That won’t be enough to prop up the greenback, according to Noelle Corum, an Atlanta-based portfolio manager in Invesco Ltd.’s fixed-income group. As global growth improves and market participants start to speculate about policy changes from the European Central Bank and Bank of Japan, the dollar’s support from Fed hikes and trade tensions will wear off, she said.

“Going into year-end, we would expect fundamentals will begin to drive markets again, and this will drive the dollar weaker,’’ said Corum, whose group manages $235 billion. She forecasts the greenback will depreciate to $1.20 per euro and weaken to 104 yen per dollar by year-end.

Eoin Treacy's view -

US Treasury yields popping above 3%, not least because of the dearth of demand following the front loading of pension contributions that ended on September 15th, has been a catalyst for both bond and Dollar weakness this week.



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September 19 2018

Commentary by Eoin Treacy

The End of the Incessant U.S. Big?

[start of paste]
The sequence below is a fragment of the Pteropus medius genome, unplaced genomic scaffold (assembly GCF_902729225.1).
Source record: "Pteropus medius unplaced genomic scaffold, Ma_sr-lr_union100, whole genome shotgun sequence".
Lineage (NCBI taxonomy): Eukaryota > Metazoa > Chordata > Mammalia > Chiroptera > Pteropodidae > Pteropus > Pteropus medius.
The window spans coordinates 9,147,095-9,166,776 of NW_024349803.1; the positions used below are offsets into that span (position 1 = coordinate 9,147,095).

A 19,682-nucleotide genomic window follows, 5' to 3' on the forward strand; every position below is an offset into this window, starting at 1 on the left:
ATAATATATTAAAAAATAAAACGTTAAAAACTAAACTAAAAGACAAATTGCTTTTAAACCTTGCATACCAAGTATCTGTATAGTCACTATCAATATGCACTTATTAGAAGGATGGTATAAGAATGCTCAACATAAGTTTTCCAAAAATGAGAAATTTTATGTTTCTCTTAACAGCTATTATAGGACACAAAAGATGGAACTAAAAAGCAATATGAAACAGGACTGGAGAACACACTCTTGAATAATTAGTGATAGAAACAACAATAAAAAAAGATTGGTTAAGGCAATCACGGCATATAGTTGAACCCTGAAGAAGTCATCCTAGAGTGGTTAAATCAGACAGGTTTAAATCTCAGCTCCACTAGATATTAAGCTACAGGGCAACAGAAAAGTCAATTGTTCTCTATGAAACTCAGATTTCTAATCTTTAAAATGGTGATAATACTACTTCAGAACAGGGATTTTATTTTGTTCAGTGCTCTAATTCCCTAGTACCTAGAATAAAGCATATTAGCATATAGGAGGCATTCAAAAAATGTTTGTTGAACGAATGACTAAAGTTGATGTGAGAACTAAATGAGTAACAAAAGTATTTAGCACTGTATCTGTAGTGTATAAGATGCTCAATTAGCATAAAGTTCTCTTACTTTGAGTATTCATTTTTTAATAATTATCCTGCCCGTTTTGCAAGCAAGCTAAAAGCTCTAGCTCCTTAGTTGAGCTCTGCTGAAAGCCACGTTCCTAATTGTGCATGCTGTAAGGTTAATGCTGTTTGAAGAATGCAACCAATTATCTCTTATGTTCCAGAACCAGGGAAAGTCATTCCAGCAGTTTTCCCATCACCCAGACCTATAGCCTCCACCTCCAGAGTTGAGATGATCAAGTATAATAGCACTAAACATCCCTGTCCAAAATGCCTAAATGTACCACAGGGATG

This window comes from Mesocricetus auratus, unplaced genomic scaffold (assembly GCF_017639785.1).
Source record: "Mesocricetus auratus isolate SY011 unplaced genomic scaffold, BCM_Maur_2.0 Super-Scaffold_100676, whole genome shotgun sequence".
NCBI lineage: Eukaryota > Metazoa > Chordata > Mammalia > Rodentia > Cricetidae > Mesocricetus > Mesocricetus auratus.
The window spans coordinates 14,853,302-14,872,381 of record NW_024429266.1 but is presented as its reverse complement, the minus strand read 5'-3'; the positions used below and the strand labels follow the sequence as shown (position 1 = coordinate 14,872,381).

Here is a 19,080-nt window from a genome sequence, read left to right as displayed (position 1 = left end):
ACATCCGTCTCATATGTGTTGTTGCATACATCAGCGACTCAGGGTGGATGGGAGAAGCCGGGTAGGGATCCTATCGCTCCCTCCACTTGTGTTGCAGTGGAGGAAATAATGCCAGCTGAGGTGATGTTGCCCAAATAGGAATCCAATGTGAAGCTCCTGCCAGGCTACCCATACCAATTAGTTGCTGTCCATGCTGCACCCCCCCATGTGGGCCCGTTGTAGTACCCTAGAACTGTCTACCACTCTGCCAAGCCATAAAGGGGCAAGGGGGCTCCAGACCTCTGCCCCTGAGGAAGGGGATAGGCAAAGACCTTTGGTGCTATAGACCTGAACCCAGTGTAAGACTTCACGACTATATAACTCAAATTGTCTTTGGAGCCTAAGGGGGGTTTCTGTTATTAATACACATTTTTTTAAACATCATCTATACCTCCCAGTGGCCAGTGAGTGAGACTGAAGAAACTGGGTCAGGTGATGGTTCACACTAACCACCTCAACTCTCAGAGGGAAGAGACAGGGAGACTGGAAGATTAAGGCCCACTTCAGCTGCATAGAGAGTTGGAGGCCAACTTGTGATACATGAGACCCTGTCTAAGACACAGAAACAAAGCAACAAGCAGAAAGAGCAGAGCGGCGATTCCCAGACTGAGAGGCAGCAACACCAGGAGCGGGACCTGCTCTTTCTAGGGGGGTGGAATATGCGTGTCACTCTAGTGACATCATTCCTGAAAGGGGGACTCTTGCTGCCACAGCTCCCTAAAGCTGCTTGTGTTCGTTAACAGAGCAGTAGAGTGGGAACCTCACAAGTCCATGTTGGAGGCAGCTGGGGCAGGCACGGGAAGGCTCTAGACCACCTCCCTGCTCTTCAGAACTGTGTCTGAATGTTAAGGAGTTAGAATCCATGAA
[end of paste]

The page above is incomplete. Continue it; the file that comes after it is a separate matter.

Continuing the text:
This article by Kevin Muir at East West Bank may be of interest to subscribers. Here is a section:

According to Bloomberg’s Brian Chappatta, Friday was the last day U.S. corporations could deduct pension contributions at the 2017 corporate tax rate of 35 percent and will now only be eligible for the new 21 percent rate.

There has been considerable debate amongst the fixed-income community regarding the amount of curve flattening that has been the direct result of corporations accelerating their pension contributions. In fact, Brian’s article is named, “The Yield Curve’s Day of Reckoning is Overblown”and is mostly a rebuke of the idea that this factor has been the driving force to the recent flattening.

I don’t agree with all of Brian’s conclusions - but hey - that’s what makes a market!

The U.S. has been flattening at a vicious pace, while most other major bond market curves have been treading water.

Eoin Treacy's view -